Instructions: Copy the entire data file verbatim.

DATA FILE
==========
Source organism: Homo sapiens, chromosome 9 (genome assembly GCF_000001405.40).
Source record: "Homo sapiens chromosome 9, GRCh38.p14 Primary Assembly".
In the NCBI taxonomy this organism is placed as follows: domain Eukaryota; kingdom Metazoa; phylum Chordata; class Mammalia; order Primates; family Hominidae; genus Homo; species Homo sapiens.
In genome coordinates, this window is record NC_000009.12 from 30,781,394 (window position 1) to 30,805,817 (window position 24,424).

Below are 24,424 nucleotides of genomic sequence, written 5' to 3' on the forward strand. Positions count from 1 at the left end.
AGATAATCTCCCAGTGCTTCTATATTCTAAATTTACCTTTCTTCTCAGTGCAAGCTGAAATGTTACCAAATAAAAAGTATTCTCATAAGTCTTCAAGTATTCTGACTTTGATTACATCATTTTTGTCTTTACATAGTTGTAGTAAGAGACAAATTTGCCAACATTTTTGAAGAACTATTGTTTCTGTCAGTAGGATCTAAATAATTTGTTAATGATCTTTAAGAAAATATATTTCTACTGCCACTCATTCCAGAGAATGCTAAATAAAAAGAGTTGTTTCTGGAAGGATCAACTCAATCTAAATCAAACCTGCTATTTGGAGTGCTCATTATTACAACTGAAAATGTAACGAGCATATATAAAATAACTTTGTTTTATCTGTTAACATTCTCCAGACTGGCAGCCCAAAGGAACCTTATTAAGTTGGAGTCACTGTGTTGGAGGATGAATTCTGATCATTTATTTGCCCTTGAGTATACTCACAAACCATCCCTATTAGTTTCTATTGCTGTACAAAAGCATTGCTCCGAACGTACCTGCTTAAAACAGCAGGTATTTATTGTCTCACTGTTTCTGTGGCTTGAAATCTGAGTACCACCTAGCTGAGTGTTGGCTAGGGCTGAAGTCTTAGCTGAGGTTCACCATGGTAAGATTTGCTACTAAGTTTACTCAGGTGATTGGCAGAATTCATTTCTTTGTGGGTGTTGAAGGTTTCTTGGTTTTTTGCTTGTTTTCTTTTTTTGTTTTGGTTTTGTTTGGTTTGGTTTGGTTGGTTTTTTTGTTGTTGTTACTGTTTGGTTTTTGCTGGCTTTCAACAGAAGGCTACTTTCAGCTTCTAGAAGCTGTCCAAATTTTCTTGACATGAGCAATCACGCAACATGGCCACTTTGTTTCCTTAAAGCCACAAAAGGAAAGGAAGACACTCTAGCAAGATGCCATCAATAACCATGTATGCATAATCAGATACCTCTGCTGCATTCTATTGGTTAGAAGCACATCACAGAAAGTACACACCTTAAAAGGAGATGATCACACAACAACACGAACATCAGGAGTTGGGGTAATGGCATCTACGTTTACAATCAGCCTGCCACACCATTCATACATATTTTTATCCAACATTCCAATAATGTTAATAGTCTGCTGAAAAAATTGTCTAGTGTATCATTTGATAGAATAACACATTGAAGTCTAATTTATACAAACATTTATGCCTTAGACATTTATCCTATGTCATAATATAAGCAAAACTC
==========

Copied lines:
Source organism: Homo sapiens, chromosome 9 (genome assembly GCF_000001405.40).
Source record: "Homo sapiens chromosome 9, GRCh38.p14 Primary Assembly".
In the NCBI taxonomy this organism is placed as follows: domain Eukaryota; kingdom Metazoa; phylum Chordata; class Mammalia; order Primates; family Hominidae; genus Homo; species Homo sapiens.
In genome coordinates, this window is record NC_000009.12 from 30,781,394 (window position 1) to 30,805,817 (window position 24,424).

Below are 24,424 nucleotides of genomic sequence, written 5' to 3' on the forward strand. Positions count from 1 at the left end.
AGATAATCTCCCAGTGCTTCTATATTCTAAATTTACCTTTCTTCTCAGTGCAAGCTGAAATGTTACCAAATAAAAAGTATTCTCATAAGTCTTCAAGTATTCTGACTTTGATTACATCATTTTTGTCTTTACATAGTTGTAGTAAGAGACAAATTTGCCAACATTTTTGAAGAACTATTGTTTCTGTCAGTAGGATCTAAATAATTTGTTAATGATCTTTAAGAAAATATATTTCTACTGCCACTCATTCCAGAGAATGCTAAATAAAAAGAGTTGTTTCTGGAAGGATCAACTCAATCTAAATCAAACCTGCTATTTGGAGTGCTCATTATTACAACTGAAAATGTAACGAGCATATATAAAATAACTTTGTTTTATCTGTTAACATTCTCCAGACTGGCAGCCCAAAGGAACCTTATTAAGTTGGAGTCACTGTGTTGGAGGATGAATTCTGATCATTTATTTGCCCTTGAGTATACTCACAAACCATCCCTATTAGTTTCTATTGCTGTACAAAAGCATTGCTCCGAACGTACCTGCTTAAAACAGCAGGTATTTATTGTCTCACTGTTTCTGTGGCTTGAAATCTGAGTACCACCTAGCTGAGTGTTGGCTAGGGCTGAAGTCTTAGCTGAGGTTCACCATGGTAAGATTTGCTACTAAGTTTACTCAGGTGATTGGCAGAATTCATTTCTTTGTGGGTGTTGAAGGTTTCTTGGTTTTTTGCTTGTTTTCTTTTTTTGTTTTGGTTTTGTTTGGTTTGGTTTGGTTGGTTTTTTTGTTGTTGTTACTGTTTGGTTTTTGCTGGCTTTCAACAGAAGGCTACTTTCAGCTTCTAGAAGCTGTCCAAATTTTCTTGACATGAGCAATCACGCAACATGGCCACTTTGTTTCCTTAAAGCCACAAAAGGAAAGGAAGACACTCTAGCAAGATGCCATCAATAACCATGTATGCATAATCAGATACCTCTGCTGCATTCTATTGGTTAGAAGCACATCACAGAAAGTACACACCTTAAAAGGAGATGATCACACAACAACACGAACATCAGGAGTTGGGGTAATGGCATCTACGTTTACAATCAGCCTGCCACACCATTCATACATATTTTTATCCAACATTCCAATAATGTTAATAGTCTGCTGAAAAAATTGTCTAGTGTATCATTTGATAGAATAACACATTGAAGTCTAATTTATACAAACATTTATGCCTTAGACATTTATCCTATGTCATAATATAAGCAAAACTC